The natural environment and climate of the Rocky Mountains can pose challenges as well. Staying hydrated is a constant battle in the high country and dehydration is one of the most common causes of injury. The general rule of thumb is two liters (or a half gallon) of water per day, per person. 

“Your body is only going to work well when you’re hydrated,” Mike states. “And the higher you go in altitude, or the lower you’re coming from, really becomes important.”

When heading into the wilderness, wildlife is something to take into consideration as well. Eagle County is home to deer, elk, moose, bobcat, mountain lions, black bears and many other creatures. They aren’t all dangerous, but it’s always safest to admire wildlife from a respectable distance. You might even consider carrying pepper spray in case of an encounter.

Finally, when exercising in the outdoors, please don’t forget to wear a high SPF sunscreen. Research shows the direct UV-B levels at elevation are approximately 60 percent higher than at sea level. 

When you're finished working out, make sure you take some time to cool down. A gentle cool-down helps your breathing and heart rate return to normal, prevents blood from pooling up in your larger muscles and mitigates soreness the next day. 

What it really comes down to in the end, though, is mindful exercise. Be aware of yourself and your capabilities, be conscious of your strength and hydration, be honest with yourself about your fitness level and be careful when you’re out there. The more mindful you are about your exercise, the safer it is going to be — and the more fun you’ll have.  

Three Stretches To Help You Ease Into Your Workouts
      Side Plank with Leg Lift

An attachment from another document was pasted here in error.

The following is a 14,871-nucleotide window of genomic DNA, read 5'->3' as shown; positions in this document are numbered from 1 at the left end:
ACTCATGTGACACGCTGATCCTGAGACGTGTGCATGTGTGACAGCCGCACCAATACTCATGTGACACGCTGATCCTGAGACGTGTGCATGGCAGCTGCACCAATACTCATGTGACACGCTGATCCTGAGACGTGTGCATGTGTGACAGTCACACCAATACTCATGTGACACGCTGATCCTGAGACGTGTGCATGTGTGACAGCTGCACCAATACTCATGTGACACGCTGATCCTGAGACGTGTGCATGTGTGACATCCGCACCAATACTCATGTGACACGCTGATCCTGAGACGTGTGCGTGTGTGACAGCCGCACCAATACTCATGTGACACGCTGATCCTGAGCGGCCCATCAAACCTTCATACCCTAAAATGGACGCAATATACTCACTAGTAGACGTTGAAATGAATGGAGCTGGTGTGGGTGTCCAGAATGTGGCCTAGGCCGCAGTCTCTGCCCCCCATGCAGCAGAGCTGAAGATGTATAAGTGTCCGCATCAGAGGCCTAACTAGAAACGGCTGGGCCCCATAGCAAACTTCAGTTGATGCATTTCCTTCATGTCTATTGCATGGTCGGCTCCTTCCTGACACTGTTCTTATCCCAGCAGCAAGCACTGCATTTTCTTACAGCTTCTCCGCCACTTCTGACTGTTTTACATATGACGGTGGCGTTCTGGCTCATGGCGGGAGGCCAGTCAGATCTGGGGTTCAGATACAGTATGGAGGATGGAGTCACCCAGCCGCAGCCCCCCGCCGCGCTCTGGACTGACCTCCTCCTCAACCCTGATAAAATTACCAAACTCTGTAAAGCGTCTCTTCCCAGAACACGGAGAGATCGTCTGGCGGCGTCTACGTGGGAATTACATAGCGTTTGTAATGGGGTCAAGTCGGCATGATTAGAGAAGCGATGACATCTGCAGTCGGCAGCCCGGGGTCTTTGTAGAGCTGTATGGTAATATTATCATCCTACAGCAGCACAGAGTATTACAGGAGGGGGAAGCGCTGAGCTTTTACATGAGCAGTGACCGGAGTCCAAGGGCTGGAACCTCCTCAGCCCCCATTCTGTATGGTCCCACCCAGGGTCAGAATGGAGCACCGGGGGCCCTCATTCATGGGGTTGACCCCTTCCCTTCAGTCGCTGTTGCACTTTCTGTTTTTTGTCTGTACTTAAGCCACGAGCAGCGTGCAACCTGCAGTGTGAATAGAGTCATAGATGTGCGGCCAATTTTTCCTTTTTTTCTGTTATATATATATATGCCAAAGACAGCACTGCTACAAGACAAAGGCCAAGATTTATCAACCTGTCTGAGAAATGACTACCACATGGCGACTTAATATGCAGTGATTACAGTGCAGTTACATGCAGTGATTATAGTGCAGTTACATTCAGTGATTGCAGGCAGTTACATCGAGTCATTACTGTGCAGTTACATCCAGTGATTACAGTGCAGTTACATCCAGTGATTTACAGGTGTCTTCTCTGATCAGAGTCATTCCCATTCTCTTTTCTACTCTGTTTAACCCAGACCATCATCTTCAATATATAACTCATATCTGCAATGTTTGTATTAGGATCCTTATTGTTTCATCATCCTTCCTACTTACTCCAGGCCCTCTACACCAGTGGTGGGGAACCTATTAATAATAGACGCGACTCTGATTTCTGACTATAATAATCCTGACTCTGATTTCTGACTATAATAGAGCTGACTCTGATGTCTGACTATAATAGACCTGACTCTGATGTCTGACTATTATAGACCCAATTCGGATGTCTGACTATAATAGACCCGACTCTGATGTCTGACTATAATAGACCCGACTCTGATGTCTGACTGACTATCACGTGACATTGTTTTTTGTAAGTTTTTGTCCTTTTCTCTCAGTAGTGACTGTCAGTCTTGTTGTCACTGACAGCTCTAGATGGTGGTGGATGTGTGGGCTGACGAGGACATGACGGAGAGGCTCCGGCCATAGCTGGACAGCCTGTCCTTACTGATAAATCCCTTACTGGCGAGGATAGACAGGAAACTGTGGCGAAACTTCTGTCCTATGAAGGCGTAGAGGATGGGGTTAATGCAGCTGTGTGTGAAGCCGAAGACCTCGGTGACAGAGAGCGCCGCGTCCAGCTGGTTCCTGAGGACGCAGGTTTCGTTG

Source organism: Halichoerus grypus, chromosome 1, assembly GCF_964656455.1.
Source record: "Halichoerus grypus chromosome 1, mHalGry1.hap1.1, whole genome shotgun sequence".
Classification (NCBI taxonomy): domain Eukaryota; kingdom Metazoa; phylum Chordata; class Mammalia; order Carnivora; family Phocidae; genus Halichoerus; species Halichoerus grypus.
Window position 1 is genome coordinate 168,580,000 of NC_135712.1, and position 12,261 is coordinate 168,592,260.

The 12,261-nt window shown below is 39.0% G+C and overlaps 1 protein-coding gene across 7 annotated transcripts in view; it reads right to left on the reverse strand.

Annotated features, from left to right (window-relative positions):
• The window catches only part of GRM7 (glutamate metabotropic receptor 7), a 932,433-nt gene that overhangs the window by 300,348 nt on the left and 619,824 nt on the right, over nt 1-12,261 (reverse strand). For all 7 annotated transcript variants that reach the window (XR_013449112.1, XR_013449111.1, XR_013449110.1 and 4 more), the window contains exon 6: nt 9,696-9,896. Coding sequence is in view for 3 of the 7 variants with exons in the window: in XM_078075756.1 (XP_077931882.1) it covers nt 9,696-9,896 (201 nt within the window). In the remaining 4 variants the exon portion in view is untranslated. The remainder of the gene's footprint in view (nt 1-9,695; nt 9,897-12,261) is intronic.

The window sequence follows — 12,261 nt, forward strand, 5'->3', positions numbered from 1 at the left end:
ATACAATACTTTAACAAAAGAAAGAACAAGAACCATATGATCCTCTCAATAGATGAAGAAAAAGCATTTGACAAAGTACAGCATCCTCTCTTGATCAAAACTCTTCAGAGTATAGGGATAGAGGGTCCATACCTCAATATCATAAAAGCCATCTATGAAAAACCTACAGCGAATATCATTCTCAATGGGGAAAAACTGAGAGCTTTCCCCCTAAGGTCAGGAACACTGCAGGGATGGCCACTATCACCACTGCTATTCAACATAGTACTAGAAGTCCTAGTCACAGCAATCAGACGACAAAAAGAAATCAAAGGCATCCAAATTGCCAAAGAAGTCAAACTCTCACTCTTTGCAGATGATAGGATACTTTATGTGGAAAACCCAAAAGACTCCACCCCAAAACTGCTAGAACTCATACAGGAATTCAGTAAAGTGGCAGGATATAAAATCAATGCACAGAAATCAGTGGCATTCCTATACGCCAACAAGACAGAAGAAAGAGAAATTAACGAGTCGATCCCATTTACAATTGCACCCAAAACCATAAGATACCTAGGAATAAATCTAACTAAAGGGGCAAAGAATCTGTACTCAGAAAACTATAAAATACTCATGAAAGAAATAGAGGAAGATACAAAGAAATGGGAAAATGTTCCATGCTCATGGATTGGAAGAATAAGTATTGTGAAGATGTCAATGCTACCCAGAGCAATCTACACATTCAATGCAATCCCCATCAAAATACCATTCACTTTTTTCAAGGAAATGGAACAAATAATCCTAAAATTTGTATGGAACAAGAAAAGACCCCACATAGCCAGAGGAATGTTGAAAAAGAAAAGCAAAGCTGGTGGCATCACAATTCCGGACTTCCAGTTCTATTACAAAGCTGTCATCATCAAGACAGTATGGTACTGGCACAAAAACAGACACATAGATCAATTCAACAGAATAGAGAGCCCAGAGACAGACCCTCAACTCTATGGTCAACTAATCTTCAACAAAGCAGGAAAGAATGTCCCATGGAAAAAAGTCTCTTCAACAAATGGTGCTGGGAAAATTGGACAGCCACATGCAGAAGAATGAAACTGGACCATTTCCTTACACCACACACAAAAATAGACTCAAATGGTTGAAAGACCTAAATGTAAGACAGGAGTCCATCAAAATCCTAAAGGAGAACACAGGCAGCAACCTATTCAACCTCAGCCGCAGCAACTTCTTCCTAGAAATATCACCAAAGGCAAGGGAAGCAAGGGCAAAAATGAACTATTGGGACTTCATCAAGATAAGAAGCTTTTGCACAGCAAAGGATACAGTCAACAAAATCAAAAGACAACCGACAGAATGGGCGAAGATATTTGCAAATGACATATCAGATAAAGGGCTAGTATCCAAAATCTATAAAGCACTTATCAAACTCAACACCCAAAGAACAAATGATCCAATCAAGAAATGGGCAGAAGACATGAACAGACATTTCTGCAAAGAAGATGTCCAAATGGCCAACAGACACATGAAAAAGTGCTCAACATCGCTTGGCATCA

• While lying on your side, lift your body up on your elbow with one foot on top of the other.
  • If you are able, slowly raise the top leg upward, hold for 5-10 seconds and return to the starting position.
  • Hold the position for 5-10 seconds.
  • Focus on maintaining a straight spine and controlling your breathing. As you are able, increase your hold times to increase the intensity.

      Single Leg Reverse Dead Lift

  • Standing on one leg with your knee slightly bent, keep your back straight and tighten your core, contracting your muscles.
  • With both arms together, bend at the waist and lower your arms down towards the ground as you raise your opposite leg.
  • Focus on keeping your balance while maintaining your core contraction throughout the movement.
  • Return to the standing position. If you are able, do not let the moving leg touch the ground as you repeat the motion.
  • Repeat 10 times on the same leg and then switch to the other side.

      World’s Greatest Stretch

  • Start in a runner’s stretch with one foot planted below your knee and your leg bent at a 90-degree angle. Stretch your other leg straight behind you.
  • Place both hands on the ground and tighten your glute muscles. Hold for 3-5 seconds.
  • If you are able, twist toward your bent leg, raising the same side arm up and gaze upward at your fingertips.
  • Hold 3-5 seconds. 
  • Gently return to starting position and repeat on the other side.


Michael Granzin, Physical Therapist and SafeFit® Coordinator, Howard Head Sports Medicine
Michael is a McKenzie certified therapist - an advanced certification in the treatment of back and neck problems. With 11 locations in Eagle and Summit counties, Howard Head Sports Medicine patients benefit from innovative physical therapy techniques, state-of-the-art equipment and experienced physical therapists. As the official medical provider for the US Ski & Snowboard and USA Climbing teams, Howard Head Sports Medicine gets you back to doing what you love.